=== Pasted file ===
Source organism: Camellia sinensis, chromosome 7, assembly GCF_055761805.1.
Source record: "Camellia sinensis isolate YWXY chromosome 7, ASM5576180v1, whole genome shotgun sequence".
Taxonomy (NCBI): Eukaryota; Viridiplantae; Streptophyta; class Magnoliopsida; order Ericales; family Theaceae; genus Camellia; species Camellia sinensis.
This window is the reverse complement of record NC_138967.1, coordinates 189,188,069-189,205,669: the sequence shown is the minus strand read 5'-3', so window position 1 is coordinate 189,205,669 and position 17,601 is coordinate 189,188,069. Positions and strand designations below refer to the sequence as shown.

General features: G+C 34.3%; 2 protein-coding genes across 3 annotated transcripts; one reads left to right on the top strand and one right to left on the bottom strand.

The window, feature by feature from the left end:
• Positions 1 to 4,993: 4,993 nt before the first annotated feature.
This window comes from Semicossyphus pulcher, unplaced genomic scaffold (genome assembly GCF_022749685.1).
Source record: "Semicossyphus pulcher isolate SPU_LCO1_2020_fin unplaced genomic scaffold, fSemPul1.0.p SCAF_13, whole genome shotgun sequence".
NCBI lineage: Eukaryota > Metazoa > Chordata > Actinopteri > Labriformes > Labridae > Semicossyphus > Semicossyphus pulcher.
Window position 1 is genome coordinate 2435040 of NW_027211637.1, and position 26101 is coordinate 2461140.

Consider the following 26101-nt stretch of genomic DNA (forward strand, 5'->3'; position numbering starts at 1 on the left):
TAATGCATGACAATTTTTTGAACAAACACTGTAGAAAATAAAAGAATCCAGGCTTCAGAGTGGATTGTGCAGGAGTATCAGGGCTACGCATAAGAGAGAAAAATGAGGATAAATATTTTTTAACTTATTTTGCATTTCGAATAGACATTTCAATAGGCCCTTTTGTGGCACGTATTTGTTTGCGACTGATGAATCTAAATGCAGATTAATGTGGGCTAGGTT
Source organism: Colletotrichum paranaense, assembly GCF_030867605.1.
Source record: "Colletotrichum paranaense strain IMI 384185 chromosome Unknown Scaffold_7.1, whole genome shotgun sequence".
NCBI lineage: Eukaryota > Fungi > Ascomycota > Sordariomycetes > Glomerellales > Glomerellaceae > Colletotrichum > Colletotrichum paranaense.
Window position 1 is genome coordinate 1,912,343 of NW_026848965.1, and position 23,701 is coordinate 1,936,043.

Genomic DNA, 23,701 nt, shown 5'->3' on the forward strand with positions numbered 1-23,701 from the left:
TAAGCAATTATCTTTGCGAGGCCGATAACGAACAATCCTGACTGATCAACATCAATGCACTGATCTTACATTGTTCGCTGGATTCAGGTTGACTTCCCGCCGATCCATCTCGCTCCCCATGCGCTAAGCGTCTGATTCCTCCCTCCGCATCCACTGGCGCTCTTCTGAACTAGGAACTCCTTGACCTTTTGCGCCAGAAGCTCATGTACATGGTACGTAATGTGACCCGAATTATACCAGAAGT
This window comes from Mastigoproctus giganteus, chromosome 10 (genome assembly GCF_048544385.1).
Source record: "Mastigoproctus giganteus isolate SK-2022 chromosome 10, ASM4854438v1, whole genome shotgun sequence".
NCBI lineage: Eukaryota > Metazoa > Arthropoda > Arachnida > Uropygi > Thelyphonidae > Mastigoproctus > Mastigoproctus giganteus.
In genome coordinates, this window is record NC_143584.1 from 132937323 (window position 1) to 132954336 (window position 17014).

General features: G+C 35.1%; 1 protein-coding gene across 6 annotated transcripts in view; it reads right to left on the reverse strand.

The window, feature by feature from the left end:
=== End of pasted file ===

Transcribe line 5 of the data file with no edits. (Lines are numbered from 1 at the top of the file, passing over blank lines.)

General features: G+C 34.3%; 2 protein-coding genes across 3 annotated transcripts; one reads left to right on the top strand and one right to left on the bottom strand.